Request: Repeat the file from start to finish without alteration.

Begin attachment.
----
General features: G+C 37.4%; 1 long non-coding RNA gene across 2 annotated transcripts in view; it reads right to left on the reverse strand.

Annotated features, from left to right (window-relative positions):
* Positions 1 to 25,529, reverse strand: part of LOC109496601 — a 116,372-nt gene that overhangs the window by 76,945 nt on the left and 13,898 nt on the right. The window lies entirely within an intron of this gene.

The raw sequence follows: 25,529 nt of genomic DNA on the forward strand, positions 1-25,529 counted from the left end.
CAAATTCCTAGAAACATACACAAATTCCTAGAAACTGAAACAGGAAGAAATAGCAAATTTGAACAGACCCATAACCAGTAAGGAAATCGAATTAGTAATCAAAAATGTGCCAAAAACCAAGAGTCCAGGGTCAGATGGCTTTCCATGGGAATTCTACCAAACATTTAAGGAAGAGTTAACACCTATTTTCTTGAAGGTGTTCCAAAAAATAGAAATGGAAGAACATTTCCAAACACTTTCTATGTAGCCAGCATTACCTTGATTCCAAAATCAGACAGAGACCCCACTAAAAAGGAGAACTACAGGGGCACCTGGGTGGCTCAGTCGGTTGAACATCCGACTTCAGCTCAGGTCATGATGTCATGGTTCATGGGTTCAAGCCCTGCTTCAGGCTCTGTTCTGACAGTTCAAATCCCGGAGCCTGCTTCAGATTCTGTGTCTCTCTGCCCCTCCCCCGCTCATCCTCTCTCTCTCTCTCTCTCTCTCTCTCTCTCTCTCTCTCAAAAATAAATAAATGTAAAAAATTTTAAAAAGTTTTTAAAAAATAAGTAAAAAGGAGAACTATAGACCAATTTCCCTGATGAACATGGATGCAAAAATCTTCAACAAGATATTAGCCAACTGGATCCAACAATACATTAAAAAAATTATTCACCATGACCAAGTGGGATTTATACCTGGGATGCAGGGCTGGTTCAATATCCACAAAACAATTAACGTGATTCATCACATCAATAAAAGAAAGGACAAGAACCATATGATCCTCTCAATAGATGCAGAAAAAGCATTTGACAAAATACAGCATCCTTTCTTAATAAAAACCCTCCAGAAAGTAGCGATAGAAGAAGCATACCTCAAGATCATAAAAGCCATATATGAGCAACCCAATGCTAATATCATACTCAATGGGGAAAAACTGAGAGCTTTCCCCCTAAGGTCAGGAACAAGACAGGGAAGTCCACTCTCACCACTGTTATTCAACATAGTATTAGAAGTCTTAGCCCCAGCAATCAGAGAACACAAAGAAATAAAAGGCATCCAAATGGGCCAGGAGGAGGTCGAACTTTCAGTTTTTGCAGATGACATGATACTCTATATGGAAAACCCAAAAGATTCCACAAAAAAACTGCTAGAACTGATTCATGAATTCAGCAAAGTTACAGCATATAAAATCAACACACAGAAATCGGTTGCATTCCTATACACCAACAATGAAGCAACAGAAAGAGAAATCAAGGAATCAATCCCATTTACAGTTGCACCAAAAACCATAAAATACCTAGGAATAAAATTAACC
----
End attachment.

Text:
General features: G+C 37.4%; 1 long non-coding RNA gene across 2 annotated transcripts in view; it reads right to left on the reverse strand.

Annotated features, from left to right (window-relative positions):
* Positions 1 to 25,529, reverse strand: part of LOC109496601 — a 116,372-nt gene that overhangs the window by 76,945 nt on the left and 13,898 nt on the right. The window lies entirely within an intron of this gene.

The raw sequence follows: 25,529 nt of genomic DNA on the forward strand, positions 1-25,529 counted from the left end.
CAAATTCCTAGAAACATACACAAATTCCTAGAAACTGAAACAGGAAGAAATAGCAAATTTGAACAGACCCATAACCAGTAAGGAAATCGAATTAGTAATCAAAAATGTGCCAAAAACCAAGAGTCCAGGGTCAGATGGCTTTCCATGGGAATTCTACCAAACATTTAAGGAAGAGTTAACACCTATTTTCTTGAAGGTGTTCCAAAAAATAGAAATGGAAGAACATTTCCAAACACTTTCTATGTAGCCAGCATTACCTTGATTCCAAAATCAGACAGAGACCCCACTAAAAAGGAGAACTACAGGGGCACCTGGGTGGCTCAGTCGGTTGAACATCCGACTTCAGCTCAGGTCATGATGTCATGGTTCATGGGTTCAAGCCCTGCTTCAGGCTCTGTTCTGACAGTTCAAATCCCGGAGCCTGCTTCAGATTCTGTGTCTCTCTGCCCCTCCCCCGCTCATCCTCTCTCTCTCTCTCTCTCTCTCTCTCTCTCTCTCTCTCAAAAATAAATAAATGTAAAAAATTTTAAAAAGTTTTTAAAAAATAAGTAAAAAGGAGAACTATAGACCAATTTCCCTGATGAACATGGATGCAAAAATCTTCAACAAGATATTAGCCAACTGGATCCAACAATACATTAAAAAAATTATTCACCATGACCAAGTGGGATTTATACCTGGGATGCAGGGCTGGTTCAATATCCACAAAACAATTAACGTGATTCATCACATCAATAAAAGAAAGGACAAGAACCATATGATCCTCTCAATAGATGCAGAAAAAGCATTTGACAAAATACAGCATCCTTTCTTAATAAAAACCCTCCAGAAAGTAGCGATAGAAGAAGCATACCTCAAGATCATAAAAGCCATATATGAGCAACCCAATGCTAATATCATACTCAATGGGGAAAAACTGAGAGCTTTCCCCCTAAGGTCAGGAACAAGACAGGGAAGTCCACTCTCACCACTGTTATTCAACATAGTATTAGAAGTCTTAGCCCCAGCAATCAGAGAACACAAAGAAATAAAAGGCATCCAAATGGGCCAGGAGGAGGTCGAACTTTCAGTTTTTGCAGATGACATGATACTCTATATGGAAAACCCAAAAGATTCCACAAAAAAACTGCTAGAACTGATTCATGAATTCAGCAAAGTTACAGCATATAAAATCAACACACAGAAATCGGTTGCATTCCTATACACCAACAATGAAGCAACAGAAAGAGAAATCAAGGAATCAATCCCATTTACAGTTGCACCAAAAACCATAAAATACCTAGGAATAAAATTAACC